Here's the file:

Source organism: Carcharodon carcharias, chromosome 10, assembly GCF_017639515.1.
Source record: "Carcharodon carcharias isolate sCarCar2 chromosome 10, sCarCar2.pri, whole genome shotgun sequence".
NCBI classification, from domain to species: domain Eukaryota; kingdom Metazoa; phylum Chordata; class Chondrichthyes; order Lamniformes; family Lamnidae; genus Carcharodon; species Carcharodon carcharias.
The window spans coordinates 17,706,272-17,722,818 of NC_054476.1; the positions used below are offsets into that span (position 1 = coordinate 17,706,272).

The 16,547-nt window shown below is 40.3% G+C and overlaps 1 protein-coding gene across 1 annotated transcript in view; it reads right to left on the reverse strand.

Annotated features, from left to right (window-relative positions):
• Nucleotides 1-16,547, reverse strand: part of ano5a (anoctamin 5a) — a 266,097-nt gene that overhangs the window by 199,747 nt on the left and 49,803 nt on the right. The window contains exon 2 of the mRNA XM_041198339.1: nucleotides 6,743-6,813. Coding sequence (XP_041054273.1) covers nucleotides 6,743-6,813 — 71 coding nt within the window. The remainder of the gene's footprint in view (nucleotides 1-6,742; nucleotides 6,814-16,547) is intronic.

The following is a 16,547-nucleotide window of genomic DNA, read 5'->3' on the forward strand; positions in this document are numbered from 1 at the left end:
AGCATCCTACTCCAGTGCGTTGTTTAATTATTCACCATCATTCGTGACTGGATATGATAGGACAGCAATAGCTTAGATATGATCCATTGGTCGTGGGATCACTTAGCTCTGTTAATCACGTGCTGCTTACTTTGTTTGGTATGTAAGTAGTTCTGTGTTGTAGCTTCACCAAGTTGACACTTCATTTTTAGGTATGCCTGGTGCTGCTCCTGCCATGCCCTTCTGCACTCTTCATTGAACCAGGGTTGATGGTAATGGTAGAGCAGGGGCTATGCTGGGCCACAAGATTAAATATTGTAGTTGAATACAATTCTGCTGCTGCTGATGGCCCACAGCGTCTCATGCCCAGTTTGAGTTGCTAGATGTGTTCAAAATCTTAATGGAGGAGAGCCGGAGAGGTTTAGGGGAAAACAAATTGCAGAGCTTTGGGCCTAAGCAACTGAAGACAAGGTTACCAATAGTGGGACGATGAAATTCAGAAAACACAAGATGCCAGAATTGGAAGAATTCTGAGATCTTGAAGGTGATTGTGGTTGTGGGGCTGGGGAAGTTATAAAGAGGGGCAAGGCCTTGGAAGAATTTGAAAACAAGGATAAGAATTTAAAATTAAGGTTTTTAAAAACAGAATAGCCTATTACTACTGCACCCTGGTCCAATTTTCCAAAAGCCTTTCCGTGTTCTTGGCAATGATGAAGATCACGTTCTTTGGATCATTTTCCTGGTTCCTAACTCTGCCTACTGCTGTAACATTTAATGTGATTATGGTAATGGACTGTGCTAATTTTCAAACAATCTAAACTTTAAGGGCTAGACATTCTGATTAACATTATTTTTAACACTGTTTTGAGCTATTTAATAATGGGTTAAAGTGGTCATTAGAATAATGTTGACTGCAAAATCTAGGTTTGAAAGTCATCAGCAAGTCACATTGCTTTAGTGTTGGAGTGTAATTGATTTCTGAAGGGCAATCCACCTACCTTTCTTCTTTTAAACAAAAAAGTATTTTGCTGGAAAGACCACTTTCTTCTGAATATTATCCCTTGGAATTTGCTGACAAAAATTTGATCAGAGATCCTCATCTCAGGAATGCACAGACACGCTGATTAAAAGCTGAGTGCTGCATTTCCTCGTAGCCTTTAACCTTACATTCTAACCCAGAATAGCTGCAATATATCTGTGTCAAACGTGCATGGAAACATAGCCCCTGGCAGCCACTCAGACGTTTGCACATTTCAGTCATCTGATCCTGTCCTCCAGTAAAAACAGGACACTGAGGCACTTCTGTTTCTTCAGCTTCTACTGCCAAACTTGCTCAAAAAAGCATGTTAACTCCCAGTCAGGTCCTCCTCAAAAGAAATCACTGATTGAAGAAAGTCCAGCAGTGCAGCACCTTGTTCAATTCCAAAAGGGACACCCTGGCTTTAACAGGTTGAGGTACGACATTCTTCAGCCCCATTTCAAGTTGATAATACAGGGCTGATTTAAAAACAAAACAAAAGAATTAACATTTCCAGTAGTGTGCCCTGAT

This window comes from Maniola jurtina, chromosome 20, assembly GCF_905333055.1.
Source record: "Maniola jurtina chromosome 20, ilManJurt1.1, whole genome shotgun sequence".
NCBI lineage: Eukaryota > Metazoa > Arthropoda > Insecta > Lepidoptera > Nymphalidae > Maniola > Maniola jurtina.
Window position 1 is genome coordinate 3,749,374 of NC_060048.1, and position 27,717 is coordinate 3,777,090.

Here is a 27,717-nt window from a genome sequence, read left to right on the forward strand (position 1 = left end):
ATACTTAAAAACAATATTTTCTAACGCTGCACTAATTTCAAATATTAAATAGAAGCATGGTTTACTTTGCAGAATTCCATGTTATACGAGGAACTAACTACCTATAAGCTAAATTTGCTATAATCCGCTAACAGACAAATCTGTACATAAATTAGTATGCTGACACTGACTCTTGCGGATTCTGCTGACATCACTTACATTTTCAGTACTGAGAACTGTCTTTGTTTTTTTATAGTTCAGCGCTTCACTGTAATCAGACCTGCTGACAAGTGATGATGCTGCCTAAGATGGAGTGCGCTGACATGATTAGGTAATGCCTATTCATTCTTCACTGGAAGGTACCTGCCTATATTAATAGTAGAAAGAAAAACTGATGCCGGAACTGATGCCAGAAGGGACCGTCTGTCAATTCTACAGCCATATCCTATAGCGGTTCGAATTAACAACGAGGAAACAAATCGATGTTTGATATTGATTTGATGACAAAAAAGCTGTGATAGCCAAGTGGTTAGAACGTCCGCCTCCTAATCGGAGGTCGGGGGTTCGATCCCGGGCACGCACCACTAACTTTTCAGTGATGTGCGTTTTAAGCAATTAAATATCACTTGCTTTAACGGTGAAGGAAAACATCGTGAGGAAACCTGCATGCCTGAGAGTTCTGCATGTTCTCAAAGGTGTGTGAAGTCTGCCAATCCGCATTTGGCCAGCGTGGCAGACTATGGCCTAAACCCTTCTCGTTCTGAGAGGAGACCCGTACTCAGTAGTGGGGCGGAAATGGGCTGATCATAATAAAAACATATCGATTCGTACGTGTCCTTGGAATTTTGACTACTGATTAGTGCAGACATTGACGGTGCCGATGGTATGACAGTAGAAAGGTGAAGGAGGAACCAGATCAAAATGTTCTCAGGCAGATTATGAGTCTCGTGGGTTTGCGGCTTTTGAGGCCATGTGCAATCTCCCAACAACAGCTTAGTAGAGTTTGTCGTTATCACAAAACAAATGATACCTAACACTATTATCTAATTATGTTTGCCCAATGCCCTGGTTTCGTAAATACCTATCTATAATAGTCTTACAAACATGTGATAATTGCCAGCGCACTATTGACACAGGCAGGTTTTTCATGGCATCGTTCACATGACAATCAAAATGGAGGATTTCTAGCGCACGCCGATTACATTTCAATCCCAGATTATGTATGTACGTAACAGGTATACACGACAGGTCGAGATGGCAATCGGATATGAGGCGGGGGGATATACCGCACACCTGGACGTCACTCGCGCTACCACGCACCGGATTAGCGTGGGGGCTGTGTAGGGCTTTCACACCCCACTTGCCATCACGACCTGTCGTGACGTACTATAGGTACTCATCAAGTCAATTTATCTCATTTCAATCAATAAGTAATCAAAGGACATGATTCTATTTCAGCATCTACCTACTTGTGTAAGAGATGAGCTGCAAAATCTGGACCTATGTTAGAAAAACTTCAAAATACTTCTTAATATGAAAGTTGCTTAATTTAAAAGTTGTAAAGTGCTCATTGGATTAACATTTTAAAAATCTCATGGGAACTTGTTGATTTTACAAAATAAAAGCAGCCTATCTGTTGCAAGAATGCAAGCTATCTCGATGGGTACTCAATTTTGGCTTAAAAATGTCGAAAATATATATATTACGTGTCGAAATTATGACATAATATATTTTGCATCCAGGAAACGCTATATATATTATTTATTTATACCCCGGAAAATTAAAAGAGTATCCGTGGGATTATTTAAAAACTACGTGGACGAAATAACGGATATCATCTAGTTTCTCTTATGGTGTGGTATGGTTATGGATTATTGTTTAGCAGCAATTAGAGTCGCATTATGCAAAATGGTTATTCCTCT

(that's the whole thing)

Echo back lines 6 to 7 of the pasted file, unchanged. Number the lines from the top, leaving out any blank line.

Annotated features, from left to right (window-relative positions):
• Nucleotides 1-16,547, reverse strand: part of ano5a (anoctamin 5a) — a 266,097-nt gene that overhangs the window by 199,747 nt on the left and 49,803 nt on the right. The window contains exon 2 of the mRNA XM_041198339.1: nucleotides 6,743-6,813. Coding sequence (XP_041054273.1) covers nucleotides 6,743-6,813 — 71 coding nt within the window. The remainder of the gene's footprint in view (nucleotides 1-6,742; nucleotides 6,814-16,547) is intronic.